Clinton: We cannot afford to live in fear
Secretary of State Hillary Clinton commemorated the 10-year anniversary of the 9/11 attacks by saying that the United States still has a lot to do to fight global extremism, but the country must not to repeat the mistakes of President George W. Bush‘s administration and sacrifice American values in the process. "The United States has ...
Secretary of State Hillary Clinton commemorated the 10-year anniversary of the 9/11 attacks by saying that the United States still has a lot to do to fight global extremism, but the country must not to repeat the mistakes of President George W. Bush's administration and sacrifice American values in the process.
Secretary of State Hillary Clinton commemorated the 10-year anniversary of the 9/11 attacks by saying that the United States still has a lot to do to fight global extremism, but the country must not to repeat the mistakes of President George W. Bush‘s administration and sacrifice American values in the process.
"The United States has thrived as an open society, a principled nation, and a global leader. We cannot afford to live in fear, sacrifice our values, or pull back from the world," Clinton said in a Friday morning speech at the John Jay College of Criminal Justice in New York.
"Over the last decade our government also sometimes went off course and failed to live up to our core values and principles," she said. "We have begun to set this right, and to make progress on the other gaps as well. And as we move forward, we are determined not to let the specter of terrorism darken the national character that has always been America’s greatest asset."
Clinton pledged that the Obama administration would respect the rule of law when going after terror suspects, including international law principles guiding the use of force in self-defense, respect for the sovereignty of other states, and the laws of armed conflict.
"When we capture al Qaeda members, we detain them humanely and consistent with international standards. And when we do strike, we seek to protect innocent civilians from harm," she said. She also argued that some terrorists must be tried in civilian courts, while the use of "reformed" military commissions is also appropriate in some cases.
The United States must use a "smart power" approach to counterterrorism that combines military action with financial, diplomatic, development, and public relations efforts, she said. She linked terrorism to the problems of poverty and weak states around the world.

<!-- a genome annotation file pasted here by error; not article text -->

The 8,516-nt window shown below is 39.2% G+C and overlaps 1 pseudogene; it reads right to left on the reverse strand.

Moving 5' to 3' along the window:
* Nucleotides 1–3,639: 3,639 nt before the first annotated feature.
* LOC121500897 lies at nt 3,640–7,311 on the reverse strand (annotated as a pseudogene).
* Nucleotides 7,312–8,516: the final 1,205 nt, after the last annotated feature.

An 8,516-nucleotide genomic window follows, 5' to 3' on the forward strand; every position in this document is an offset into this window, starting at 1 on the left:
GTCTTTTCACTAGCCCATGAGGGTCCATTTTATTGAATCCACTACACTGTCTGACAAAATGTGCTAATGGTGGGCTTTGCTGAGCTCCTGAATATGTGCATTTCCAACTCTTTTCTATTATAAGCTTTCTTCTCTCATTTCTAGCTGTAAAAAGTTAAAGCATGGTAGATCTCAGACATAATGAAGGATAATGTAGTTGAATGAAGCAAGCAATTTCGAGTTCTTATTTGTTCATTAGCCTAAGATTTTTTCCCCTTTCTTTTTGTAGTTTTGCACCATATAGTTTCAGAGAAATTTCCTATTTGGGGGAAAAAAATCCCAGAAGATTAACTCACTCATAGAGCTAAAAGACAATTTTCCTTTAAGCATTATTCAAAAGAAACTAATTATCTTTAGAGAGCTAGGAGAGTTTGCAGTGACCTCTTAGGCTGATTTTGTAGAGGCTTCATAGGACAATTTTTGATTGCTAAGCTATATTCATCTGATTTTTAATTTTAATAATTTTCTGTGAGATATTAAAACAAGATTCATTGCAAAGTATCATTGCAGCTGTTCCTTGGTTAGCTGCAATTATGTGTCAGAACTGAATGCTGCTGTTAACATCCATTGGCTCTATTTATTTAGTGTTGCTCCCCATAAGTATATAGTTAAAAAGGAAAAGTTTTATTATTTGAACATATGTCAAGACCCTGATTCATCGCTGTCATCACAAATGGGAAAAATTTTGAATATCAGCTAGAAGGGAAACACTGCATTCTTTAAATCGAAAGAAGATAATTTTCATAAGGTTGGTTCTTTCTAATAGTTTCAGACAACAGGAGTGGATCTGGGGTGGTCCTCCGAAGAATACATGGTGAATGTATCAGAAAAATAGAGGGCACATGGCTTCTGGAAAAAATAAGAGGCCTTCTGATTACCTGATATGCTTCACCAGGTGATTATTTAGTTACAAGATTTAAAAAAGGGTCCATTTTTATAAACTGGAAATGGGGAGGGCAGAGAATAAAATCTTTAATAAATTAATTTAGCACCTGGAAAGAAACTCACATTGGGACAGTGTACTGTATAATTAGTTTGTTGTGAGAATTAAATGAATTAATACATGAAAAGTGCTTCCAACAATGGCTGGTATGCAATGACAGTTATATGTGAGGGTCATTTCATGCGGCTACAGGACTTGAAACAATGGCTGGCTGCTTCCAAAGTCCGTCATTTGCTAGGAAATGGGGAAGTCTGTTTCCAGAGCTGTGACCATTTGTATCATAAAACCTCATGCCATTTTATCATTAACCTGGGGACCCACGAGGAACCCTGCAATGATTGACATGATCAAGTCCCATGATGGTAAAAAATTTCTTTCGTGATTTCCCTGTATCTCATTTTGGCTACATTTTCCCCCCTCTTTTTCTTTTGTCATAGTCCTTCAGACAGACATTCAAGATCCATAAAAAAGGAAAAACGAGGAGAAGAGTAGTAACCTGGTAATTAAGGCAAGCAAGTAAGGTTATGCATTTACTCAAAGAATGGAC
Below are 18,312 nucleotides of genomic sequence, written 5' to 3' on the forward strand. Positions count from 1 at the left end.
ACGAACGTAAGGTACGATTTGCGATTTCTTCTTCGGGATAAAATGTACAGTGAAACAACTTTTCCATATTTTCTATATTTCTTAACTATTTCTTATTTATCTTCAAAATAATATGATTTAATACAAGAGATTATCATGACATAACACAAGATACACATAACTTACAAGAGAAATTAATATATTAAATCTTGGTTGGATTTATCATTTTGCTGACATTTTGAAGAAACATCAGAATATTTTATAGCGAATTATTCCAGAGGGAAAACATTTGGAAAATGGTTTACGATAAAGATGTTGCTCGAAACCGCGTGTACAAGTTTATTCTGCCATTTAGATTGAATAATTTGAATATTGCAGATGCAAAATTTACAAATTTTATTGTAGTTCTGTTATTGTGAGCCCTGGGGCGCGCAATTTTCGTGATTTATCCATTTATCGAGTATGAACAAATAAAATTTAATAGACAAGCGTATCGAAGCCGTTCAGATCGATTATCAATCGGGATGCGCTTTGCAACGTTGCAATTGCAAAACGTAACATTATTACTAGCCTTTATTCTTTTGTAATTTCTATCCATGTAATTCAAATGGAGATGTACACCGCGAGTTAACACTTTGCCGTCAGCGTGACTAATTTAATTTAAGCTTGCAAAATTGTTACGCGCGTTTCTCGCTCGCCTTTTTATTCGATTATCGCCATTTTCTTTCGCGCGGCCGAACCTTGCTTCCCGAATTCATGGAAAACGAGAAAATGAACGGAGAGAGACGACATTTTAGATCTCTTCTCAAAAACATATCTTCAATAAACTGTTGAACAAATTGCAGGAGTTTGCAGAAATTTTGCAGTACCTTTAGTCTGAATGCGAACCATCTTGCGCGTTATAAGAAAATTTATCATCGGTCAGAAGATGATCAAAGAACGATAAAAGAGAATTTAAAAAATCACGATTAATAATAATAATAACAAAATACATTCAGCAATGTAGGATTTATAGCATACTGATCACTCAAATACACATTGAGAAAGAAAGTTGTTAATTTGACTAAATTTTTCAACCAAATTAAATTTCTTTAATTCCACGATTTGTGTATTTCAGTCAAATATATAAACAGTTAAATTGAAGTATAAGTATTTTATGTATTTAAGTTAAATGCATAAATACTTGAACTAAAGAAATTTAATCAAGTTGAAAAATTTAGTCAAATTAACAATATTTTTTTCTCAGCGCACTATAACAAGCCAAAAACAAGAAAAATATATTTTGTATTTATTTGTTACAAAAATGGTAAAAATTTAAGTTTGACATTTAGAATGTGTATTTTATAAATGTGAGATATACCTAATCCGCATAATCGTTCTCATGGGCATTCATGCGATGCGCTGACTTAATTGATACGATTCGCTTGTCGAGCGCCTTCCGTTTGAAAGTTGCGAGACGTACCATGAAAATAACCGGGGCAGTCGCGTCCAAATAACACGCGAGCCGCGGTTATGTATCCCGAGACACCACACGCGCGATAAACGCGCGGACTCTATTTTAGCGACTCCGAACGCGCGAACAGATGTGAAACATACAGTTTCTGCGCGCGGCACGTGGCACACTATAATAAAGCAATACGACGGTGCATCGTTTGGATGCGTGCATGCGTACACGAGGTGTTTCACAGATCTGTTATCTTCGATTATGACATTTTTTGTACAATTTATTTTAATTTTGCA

Clinton also noted that as she was speaking in New York City, the federal government was working diligently on a credible but unconfirmed threat of a possible car bomb attack in New York and/or Washington
"As you know, we are meeting here in New York amid reports that al Qaeda is again seeking to harm Americans. This should surprise no one. But it is a reminder of the continuing stakes in our struggle against violent extremism," she said. "We are taking this threat seriously, and federal, state and local authorities are taking all necessary steps to address it."
Josh Rogin covers national security and foreign policy and writes the daily Web column The Cable. His column appears bi-weekly in the print edition of The Washington Post. He can be reached for comments or tips at email@example.com.
Previously, Josh covered defense and foreign policy as a staff writer for Congressional Quarterly, writing extensively on Iraq, Afghanistan, Guantánamo Bay, U.S.-Asia relations, defense budgeting and appropriations, and the defense lobbying and contracting industries. Prior to that, he covered military modernization, cyber warfare, space, and missile defense for Federal Computer Week Magazine. He has also served as Pentagon Staff Reporter for the Asahi Shimbun, Japan's leading daily newspaper, in its Washington, D.C., bureau, where he reported on U.S.-Japan relations, Chinese military modernization, the North Korean nuclear crisis, and more.
A graduate of George Washington University's Elliott School of International Affairs, Josh lived in Yokohama, Japan, and studied at Tokyo's Sophia University. He speaks conversational Japanese and has reported from the region. He has also worked at the House International Relations Committee, the Embassy of Japan, and the Brookings Institution.
Josh's reporting has been featured on CNN, MSNBC, C-Span, CBS, ABC, NPR, WTOP, and several other outlets. He was a 2008-2009 National Press Foundation's Paul Miller Washington Reporting Fellow, 2009 military reporting fellow with the Knight Center for Specialized Journalism and the 2011 recipient of the InterAction Award for Excellence in International Reporting. He hails from Philadelphia and lives in Washington, D.C. Twitter: @joshrogin
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